Cancer survival of children and adolescents in rural areas does not vary from those in urban areas, a finding that differs from adults and that may be due to higher health-insurance rates, according to new research from the Brown School at Washington University in St. Louis.
In what is believed to be the first study of urban/rural child cancer patients in the United States, researchers reviewed 41,879 cases of childhood and adolescent cancer diagnosed in 2000-2010 using data from the U.S. Surveillance, Epidemiology and End Results registries.
Previous studies of adults by the Centers for Disease Control and Prevention (CDC) had found cancer death rates significantly greater in rural counties than those for metropolitan counties. But the current study differed with those findings and those of other cancer studies of adults.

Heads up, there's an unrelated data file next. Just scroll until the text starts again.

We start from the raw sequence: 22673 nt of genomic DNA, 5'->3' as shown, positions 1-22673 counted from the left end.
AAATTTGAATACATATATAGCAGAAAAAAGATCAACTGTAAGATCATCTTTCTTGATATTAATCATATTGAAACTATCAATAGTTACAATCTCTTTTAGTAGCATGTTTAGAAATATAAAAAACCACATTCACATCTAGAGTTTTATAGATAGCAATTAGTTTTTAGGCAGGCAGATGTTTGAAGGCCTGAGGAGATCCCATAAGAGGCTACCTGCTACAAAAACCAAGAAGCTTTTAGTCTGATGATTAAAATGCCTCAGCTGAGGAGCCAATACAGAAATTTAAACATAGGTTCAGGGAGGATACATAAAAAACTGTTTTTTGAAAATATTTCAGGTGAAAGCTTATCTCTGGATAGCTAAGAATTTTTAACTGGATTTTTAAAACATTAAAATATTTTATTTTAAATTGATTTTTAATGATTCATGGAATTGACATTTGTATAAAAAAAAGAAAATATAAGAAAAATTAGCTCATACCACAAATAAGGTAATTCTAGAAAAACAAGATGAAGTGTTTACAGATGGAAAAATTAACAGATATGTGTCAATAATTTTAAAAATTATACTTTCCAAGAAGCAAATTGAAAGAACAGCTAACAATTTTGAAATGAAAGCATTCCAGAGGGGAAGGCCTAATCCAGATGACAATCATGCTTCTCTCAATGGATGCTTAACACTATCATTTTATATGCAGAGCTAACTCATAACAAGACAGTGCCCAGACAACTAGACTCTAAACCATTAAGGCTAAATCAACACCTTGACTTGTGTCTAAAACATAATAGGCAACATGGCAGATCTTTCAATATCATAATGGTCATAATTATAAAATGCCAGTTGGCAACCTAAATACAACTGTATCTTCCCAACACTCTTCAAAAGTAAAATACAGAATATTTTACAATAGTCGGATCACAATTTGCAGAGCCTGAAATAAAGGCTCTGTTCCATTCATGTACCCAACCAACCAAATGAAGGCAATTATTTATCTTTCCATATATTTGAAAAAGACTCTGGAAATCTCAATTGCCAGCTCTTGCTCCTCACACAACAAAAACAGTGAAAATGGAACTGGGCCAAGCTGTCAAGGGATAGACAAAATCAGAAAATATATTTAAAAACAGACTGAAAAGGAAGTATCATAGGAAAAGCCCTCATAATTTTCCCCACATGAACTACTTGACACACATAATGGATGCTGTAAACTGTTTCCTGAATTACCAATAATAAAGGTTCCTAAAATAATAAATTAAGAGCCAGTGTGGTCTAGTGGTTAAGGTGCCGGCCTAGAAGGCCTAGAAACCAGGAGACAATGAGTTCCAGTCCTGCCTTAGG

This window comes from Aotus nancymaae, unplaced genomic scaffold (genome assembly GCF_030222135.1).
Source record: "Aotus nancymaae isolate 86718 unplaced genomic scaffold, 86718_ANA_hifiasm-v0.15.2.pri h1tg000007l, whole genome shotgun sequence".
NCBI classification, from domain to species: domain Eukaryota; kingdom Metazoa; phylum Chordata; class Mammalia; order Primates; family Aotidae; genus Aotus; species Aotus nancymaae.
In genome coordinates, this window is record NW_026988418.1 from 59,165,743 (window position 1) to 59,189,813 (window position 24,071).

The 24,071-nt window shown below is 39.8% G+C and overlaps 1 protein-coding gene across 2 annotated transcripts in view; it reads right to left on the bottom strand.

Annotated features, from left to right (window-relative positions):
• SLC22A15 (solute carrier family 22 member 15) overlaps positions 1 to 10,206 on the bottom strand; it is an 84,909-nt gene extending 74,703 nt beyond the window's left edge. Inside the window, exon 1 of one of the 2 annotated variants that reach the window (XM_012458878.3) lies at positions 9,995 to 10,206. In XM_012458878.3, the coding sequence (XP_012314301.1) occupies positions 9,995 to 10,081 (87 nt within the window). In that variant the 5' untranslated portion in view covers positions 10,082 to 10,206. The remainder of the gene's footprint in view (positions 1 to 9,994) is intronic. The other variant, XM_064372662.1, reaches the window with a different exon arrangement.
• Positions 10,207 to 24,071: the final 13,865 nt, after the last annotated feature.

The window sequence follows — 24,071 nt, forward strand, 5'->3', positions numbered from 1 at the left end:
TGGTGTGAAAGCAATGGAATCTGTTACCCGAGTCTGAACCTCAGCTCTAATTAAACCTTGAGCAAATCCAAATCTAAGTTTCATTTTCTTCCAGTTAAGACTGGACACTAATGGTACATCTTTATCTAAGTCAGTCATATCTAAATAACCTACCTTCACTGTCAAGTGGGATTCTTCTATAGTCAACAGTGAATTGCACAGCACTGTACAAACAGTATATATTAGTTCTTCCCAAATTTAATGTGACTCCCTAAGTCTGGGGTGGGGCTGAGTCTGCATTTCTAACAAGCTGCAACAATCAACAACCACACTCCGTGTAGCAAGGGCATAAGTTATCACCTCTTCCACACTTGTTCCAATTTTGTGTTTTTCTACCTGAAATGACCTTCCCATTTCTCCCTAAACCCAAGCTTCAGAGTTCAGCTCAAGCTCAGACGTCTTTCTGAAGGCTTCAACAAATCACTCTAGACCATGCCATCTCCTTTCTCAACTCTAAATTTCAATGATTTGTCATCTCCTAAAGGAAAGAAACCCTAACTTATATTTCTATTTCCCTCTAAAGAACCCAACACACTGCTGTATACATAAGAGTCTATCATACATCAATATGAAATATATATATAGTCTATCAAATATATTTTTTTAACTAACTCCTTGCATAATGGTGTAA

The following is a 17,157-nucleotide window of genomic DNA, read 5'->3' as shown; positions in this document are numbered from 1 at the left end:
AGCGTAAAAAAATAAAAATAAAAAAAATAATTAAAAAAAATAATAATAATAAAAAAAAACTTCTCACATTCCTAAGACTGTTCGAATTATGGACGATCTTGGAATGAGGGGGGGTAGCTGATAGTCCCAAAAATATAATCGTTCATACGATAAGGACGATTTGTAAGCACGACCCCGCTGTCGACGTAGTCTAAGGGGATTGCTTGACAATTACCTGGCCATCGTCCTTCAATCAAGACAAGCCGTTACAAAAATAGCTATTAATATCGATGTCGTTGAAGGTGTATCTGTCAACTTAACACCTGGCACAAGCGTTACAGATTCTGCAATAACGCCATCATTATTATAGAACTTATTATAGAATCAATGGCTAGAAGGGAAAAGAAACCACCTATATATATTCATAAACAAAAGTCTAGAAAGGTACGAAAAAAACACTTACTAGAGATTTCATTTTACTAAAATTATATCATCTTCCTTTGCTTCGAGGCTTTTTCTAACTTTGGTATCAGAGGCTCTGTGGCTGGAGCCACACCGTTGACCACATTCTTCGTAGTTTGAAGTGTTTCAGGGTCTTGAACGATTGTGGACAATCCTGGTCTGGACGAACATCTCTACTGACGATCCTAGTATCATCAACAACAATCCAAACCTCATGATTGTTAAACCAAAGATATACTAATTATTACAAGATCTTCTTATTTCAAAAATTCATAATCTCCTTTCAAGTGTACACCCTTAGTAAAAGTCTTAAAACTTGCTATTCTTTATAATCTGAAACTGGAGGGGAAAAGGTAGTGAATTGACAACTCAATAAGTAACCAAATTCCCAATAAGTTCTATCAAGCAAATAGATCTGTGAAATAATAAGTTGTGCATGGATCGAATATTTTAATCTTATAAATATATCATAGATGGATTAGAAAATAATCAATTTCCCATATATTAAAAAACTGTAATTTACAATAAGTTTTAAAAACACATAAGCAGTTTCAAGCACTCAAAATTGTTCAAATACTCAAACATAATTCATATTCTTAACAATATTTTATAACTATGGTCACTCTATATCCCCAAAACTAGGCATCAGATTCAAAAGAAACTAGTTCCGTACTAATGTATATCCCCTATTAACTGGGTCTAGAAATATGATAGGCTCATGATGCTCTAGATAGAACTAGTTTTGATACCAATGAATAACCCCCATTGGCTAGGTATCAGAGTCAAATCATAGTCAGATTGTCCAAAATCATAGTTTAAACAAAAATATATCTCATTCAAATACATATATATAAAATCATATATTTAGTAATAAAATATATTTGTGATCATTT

“We found no evidence of variation in childhood and adolescent cancer survival by rural/urban residents,” wrote the study’s senior author, Dr. Kimberly Johnson, associate professor at the Brown School. She said better health care access due to greater eligibility for public health insurance such as the Children’s Health Insurance Program may be one explanation.
Another difference, she wrote, was the extensive network of pediatric cancer specialists throughout the nation through the Children’s Oncology Group, a program of the National Cancer Institute.
The study was published October 12 in the journal Cancer.
[Photo: Dr. Kimberly Johnson]